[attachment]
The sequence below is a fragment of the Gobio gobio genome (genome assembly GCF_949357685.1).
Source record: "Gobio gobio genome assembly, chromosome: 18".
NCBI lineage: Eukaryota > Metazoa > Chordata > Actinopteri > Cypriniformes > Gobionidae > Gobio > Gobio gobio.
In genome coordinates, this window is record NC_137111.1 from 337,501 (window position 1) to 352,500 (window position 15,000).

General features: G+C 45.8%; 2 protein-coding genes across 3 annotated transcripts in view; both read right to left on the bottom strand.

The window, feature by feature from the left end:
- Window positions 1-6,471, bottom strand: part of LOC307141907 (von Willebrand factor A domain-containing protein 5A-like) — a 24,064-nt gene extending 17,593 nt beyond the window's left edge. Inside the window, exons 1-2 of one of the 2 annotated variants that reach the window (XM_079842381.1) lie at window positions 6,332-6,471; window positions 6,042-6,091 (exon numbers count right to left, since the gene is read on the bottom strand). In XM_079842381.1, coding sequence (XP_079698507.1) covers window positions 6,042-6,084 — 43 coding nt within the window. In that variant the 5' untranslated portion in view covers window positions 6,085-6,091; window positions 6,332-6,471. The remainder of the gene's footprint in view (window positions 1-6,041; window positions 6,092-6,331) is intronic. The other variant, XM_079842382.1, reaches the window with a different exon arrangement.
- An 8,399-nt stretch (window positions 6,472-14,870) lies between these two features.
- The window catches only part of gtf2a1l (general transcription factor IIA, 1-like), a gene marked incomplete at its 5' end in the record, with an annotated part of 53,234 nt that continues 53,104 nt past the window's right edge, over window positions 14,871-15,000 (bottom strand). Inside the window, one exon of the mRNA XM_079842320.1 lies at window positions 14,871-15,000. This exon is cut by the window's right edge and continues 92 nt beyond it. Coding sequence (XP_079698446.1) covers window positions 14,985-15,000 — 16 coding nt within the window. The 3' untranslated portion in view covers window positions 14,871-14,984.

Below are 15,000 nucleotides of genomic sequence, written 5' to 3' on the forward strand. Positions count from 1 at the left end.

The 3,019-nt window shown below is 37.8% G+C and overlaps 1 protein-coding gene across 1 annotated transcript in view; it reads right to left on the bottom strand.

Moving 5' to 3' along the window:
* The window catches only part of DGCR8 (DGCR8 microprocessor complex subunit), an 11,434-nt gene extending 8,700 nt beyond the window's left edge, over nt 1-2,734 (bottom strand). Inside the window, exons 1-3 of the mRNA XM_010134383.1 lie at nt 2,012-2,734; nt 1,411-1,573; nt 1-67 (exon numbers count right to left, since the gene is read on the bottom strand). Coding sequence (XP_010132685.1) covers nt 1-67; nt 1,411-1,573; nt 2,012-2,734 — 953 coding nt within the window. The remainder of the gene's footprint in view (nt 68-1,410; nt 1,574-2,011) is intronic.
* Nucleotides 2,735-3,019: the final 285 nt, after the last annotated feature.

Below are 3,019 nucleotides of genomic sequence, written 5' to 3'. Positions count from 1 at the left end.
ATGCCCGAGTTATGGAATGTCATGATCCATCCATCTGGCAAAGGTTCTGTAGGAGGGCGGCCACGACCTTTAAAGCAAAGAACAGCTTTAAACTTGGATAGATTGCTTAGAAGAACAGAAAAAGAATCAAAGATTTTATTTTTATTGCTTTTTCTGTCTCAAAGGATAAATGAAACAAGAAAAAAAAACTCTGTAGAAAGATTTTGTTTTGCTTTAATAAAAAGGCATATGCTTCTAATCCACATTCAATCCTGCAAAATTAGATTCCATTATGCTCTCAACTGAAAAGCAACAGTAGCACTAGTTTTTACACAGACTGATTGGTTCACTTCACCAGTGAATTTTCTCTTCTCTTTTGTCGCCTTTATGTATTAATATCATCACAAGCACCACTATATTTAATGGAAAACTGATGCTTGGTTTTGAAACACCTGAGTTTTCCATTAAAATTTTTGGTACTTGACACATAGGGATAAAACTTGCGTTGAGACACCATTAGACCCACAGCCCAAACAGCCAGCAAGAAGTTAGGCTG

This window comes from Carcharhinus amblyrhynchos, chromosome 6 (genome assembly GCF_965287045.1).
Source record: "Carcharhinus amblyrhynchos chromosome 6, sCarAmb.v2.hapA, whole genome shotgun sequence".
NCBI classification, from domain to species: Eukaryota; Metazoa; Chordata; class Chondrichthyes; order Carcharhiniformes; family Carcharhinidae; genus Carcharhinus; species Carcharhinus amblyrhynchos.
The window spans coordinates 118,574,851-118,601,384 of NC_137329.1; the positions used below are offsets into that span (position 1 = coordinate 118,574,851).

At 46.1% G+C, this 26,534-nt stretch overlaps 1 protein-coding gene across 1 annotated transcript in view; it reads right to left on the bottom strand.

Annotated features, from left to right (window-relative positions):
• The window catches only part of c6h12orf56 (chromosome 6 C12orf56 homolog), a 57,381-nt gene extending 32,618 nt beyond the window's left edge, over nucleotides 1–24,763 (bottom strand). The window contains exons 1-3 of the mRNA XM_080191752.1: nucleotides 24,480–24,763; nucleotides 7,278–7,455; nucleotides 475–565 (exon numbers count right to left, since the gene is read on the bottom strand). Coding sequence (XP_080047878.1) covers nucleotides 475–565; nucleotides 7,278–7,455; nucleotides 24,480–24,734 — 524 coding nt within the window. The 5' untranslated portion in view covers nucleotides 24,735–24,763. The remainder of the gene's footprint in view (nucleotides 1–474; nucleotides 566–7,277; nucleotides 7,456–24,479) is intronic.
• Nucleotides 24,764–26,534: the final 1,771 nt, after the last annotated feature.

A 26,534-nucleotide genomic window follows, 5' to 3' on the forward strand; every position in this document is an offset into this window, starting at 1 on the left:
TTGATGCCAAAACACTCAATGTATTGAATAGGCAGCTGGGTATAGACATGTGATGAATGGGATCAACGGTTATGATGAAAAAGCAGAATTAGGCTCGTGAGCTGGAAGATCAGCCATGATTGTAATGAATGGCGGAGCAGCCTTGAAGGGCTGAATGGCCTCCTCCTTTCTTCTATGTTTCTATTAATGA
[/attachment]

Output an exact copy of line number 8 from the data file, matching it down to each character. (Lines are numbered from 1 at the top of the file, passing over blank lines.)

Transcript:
- An 8,399-nt stretch (window positions 6,472-14,870) lies between these two features.